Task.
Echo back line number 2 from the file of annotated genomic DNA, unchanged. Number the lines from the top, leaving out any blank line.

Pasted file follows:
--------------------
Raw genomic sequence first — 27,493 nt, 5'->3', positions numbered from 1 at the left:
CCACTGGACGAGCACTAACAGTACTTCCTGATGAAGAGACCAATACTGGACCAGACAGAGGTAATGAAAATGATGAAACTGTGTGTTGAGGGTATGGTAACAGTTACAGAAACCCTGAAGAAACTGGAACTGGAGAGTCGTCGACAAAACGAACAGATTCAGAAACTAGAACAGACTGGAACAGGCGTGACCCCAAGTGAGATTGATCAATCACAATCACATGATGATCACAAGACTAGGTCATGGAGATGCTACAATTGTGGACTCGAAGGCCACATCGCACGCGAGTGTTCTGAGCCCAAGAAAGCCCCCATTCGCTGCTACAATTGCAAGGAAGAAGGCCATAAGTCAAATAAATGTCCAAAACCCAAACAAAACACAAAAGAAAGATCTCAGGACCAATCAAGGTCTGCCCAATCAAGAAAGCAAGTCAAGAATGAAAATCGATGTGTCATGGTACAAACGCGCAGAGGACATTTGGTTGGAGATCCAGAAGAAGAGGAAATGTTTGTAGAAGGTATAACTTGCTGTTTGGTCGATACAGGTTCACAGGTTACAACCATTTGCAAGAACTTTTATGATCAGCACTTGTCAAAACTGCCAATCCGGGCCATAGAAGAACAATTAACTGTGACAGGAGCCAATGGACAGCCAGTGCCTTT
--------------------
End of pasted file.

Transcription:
CCACTGGACGAGCACTAACAGTACTTCCTGATGAAGAGACCAATACTGGACCAGACAGAGGTAATGAAAATGATGAAACTGTGTGTTGAGGGTATGGTAACAGTTACAGAAACCCTGAAGAAACTGGAACTGGAGAGTCGTCGACAAAACGAACAGATTCAGAAACTAGAACAGACTGGAACAGGCGTGACCCCAAGTGAGATTGATCAATCACAATCACATGATGATCACAAGACTAGGTCATGGAGATGCTACAATTGTGGACTCGAAGGCCACATCGCACGCGAGTGTTCTGAGCCCAAGAAAGCCCCCATTCGCTGCTACAATTGCAAGGAAGAAGGCCATAAGTCAAATAAATGTCCAAAACCCAAACAAAACACAAAAGAAAGATCTCAGGACCAATCAAGGTCTGCCCAATCAAGAAAGCAAGTCAAGAATGAAAATCGATGTGTCATGGTACAAACGCGCAGAGGACATTTGGTTGGAGATCCAGAAGAAGAGGAAATGTTTGTAGAAGGTATAACTTGCTGTTTGGTCGATACAGGTTCACAGGTTACAACCATTTGCAAGAACTTTTATGATCAGCACTTGTCAAAACTGCCAATCCGGGCCATAGAAGAACAATTAACTGTGACAGGAGCCAATGGACAGCCAGTGCCTTT